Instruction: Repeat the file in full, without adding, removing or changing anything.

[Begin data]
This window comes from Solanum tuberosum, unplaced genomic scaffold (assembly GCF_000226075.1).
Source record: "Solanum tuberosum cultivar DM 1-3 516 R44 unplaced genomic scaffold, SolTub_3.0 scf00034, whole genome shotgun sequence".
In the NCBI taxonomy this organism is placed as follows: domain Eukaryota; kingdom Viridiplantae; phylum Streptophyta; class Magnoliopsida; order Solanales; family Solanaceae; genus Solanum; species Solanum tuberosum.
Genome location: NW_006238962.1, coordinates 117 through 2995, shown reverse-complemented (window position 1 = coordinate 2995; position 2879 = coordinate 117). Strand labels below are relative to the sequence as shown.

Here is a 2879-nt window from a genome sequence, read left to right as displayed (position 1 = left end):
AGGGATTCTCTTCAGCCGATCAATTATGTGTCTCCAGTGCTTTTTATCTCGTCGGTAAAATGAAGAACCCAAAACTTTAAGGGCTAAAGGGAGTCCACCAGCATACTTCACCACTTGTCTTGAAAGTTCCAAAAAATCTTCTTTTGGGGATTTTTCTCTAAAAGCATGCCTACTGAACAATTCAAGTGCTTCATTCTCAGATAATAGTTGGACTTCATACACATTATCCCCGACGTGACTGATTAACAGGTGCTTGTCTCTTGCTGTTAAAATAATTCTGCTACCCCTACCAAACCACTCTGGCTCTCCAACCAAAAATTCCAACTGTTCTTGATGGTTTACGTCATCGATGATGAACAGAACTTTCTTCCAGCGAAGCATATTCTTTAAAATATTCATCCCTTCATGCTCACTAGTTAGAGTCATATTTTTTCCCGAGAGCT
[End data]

This window comes from Solanum tuberosum, unplaced genomic scaffold (assembly GCF_000226075.1).
Source record: "Solanum tuberosum cultivar DM 1-3 516 R44 unplaced genomic scaffold, SolTub_3.0 scf00034, whole genome shotgun sequence".
In the NCBI taxonomy this organism is placed as follows: domain Eukaryota; kingdom Viridiplantae; phylum Streptophyta; class Magnoliopsida; order Solanales; family Solanaceae; genus Solanum; species Solanum tuberosum.
Genome location: NW_006238962.1, coordinates 117 through 2995, shown reverse-complemented (window position 1 = coordinate 2995; position 2879 = coordinate 117). Strand labels below are relative to the sequence as shown.

Here is a 2879-nt window from a genome sequence, read left to right as displayed (position 1 = left end):
AGGGATTCTCTTCAGCCGATCAATTATGTGTCTCCAGTGCTTTTTATCTCGTCGGTAAAATGAAGAACCCAAAACTTTAAGGGCTAAAGGGAGTCCACCAGCATACTTCACCACTTGTCTTGAAAGTTCCAAAAAATCTTCTTTTGGGGATTTTTCTCTAAAAGCATGCCTACTGAACAATTCAAGTGCTTCATTCTCAGATAATAGTTGGACTTCATACACATTATCCCCGACGTGACTGATTAACAGGTGCTTGTCTCTTGCTGTTAAAATAATTCTGCTACCCCTACCAAACCACTCTGGCTCTCCAACCAAAAATTCCAACTGTTCTTGATGGTTTACGTCATCGATGATGAACAGAACTTTCTTCCAGCGAAGCATATTCTTTAAAATATTCATCCCTTCATGCTCACTAGTTAGAGTCATATTTTTTCCCGAGAGCT